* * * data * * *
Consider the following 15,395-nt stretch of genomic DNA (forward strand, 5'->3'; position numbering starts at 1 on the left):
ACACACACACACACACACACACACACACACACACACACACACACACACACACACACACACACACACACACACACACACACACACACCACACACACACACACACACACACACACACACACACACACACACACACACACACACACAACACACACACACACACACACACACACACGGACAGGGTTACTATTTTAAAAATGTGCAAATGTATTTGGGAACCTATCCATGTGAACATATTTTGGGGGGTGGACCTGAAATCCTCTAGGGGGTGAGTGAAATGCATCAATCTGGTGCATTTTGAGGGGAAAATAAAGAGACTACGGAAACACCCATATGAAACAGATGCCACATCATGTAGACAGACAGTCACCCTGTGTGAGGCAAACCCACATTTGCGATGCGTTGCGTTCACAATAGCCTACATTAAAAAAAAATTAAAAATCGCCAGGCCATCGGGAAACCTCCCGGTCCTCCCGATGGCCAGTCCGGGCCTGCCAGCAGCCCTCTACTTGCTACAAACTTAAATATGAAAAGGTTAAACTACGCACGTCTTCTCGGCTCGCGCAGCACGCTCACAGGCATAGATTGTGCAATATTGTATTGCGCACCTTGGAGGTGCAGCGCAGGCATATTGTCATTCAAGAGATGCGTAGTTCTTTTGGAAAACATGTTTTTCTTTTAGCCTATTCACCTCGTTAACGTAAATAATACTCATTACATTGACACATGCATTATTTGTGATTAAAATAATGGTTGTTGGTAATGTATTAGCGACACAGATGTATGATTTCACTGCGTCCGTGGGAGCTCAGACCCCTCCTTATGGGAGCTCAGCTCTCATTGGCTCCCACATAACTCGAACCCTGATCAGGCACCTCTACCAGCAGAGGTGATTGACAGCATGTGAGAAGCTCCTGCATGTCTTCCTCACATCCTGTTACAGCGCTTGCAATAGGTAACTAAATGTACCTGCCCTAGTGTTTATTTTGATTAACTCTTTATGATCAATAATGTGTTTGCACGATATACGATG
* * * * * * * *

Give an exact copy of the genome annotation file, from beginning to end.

Consider the following 15,395-nt stretch of genomic DNA (forward strand, 5'->3'; position numbering starts at 1 on the left):
ACACACACACACACACACACACACACACACACACACACACACACACACACACACACACACACACACACACACACACACACACACACCACACACACACACACACACACACACACACACACACACACACACACACACACACACACAACACACACACACACACACACACACACACGGACAGGGTTACTATTTTAAAAATGTGCAAATGTATTTGGGAACCTATCCATGTGAACATATTTTGGGGGGTGGACCTGAAATCCTCTAGGGGGTGAGTGAAATGCATCAATCTGGTGCATTTTGAGGGGAAAATAAAGAGACTACGGAAACACCCATATGAAACAGATGCCACATCATGTAGACAGACAGTCACCCTGTGTGAGGCAAACCCACATTTGCGATGCGTTGCGTTCACAATAGCCTACATTAAAAAAAAATTAAAAATCGCCAGGCCATCGGGAAACCTCCCGGTCCTCCCGATGGCCAGTCCGGGCCTGCCAGCAGCCCTCTACTTGCTACAAACTTAAATATGAAAAGGTTAAACTACGCACGTCTTCTCGGCTCGCGCAGCACGCTCACAGGCATAGATTGTGCAATATTGTATTGCGCACCTTGGAGGTGCAGCGCAGGCATATTGTCATTCAAGAGATGCGTAGTTCTTTTGGAAAACATGTTTTTCTTTTAGCCTATTCACCTCGTTAACGTAAATAATACTCATTACATTGACACATGCATTATTTGTGATTAAAATAATGGTTGTTGGTAATGTATTAGCGACACAGATGTATGATTTCACTGCGTCCGTGGGAGCTCAGACCCCTCCTTATGGGAGCTCAGCTCTCATTGGCTCCCACATAACTCGAACCCTGATCAGGCACCTCTACCAGCAGAGGTGATTGACAGCATGTGAGAAGCTCCTGCATGTCTTCCTCACATCCTGTTACAGCGCTTGCAATAGGTAACTAAATGTACCTGCCCTAGTGTTTATTTTGATTAACTCTTTATGATCAATAATGTGTTTGCACGATATACGATG